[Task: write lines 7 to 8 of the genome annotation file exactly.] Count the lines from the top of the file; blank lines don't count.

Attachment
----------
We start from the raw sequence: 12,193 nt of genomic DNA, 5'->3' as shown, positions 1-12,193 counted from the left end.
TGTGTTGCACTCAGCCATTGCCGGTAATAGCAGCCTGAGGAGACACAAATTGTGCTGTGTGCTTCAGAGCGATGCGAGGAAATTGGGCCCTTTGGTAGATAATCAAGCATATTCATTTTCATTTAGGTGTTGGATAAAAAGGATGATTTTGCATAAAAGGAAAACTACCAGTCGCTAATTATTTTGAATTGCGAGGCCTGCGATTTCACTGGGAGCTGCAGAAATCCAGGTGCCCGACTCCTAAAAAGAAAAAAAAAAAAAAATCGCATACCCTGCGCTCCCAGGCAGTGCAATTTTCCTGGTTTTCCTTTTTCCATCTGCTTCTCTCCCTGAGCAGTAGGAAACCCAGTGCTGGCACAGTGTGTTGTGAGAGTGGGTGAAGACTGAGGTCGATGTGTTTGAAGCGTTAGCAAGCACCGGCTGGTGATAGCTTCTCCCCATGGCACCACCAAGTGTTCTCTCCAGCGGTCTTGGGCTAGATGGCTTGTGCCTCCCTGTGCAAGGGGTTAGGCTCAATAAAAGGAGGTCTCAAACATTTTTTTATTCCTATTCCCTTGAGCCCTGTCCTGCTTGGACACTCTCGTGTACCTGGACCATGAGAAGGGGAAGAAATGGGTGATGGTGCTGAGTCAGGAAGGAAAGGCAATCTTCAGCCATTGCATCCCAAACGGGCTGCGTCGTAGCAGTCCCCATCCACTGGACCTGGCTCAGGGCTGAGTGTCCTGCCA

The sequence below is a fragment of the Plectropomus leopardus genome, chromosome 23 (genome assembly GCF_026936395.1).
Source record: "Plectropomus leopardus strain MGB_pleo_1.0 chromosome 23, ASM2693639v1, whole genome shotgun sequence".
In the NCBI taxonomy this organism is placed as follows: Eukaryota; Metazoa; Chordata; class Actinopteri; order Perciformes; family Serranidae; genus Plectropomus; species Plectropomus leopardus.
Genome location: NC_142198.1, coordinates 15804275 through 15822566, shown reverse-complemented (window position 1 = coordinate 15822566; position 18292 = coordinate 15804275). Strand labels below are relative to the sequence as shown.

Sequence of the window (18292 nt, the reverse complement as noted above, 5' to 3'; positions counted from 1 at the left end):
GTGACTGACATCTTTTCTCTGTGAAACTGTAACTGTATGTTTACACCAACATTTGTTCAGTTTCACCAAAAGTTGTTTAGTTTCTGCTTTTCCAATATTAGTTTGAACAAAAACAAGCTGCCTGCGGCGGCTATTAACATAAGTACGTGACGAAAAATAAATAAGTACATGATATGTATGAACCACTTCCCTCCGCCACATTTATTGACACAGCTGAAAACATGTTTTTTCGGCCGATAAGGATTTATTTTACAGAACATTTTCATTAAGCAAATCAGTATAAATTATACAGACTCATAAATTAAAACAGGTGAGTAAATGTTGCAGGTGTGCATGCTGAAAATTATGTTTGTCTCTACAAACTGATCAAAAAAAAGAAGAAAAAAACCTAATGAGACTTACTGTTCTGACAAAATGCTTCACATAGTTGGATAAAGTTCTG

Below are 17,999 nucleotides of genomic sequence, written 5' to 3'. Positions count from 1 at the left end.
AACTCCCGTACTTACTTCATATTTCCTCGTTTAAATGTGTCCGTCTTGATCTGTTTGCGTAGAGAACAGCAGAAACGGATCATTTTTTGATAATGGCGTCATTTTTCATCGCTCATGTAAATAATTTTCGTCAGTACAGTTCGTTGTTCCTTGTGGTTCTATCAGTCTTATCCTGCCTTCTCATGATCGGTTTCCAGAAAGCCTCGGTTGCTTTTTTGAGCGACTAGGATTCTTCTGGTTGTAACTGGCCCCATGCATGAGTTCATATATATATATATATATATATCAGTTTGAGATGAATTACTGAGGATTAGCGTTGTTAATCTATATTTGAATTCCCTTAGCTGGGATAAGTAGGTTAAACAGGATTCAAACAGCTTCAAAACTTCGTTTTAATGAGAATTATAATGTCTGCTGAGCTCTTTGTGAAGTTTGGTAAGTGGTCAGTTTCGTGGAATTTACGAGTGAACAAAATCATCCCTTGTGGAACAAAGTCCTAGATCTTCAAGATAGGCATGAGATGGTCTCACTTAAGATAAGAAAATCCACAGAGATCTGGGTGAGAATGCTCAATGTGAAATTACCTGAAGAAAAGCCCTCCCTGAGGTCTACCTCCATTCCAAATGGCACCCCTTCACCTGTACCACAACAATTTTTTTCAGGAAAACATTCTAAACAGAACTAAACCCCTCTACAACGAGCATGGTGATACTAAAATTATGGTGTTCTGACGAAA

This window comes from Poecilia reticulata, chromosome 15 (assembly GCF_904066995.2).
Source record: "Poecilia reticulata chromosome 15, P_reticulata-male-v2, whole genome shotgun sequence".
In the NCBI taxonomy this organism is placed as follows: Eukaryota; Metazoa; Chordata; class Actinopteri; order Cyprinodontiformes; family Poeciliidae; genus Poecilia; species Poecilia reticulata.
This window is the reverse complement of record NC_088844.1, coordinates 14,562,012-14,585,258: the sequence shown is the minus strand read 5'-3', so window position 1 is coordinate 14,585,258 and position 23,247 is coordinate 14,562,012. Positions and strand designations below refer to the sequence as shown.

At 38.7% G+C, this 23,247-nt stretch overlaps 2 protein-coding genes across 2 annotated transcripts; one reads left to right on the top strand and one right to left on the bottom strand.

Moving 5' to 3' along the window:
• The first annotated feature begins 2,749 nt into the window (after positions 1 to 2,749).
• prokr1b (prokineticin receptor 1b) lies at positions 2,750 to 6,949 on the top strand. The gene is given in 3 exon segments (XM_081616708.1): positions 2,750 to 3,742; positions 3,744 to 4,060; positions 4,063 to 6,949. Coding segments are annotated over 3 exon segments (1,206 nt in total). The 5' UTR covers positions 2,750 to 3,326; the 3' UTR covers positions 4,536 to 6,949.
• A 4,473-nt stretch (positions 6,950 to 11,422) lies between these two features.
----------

Sequence of the window (18292 nt, the reverse complement as noted above, 5' to 3'; positions counted from 1 at the left end):
GTGACTGACATCTTTTCTCTGTGAAACTGTAACTGTATGTTTACACCAACATTTGTTCAGTTTCACCAAAAGTTGTTTAGTTTCTGCTTTTCCAATATTAGTTTGAACAAAAACAAGCTGCCTGCGGCGGCTATTAACATAAGTACGTGACGAAAAATAAATAAGTACATGATATGTATGAACCACTTCCCTCCGCCACATTTATTGACACAGCTGAAAACATGTTTTTTCGGCCGATAAGGATTTATTTTACAGAACATTTTCATTAAGCAAATCAGTATAAATTATACAGACTCATAAATTAAAACAGGTGAGTAAATGTTGCAGGTGTGCATGCTGAAAATTATGTTTGTCTCTACAAACTGATCAAAAAAAAGAAGAAAAAAACCTAATGAGACTTACTGTTCTGACAAAATGCTTCACATAGTTGGATAAAGTTCTG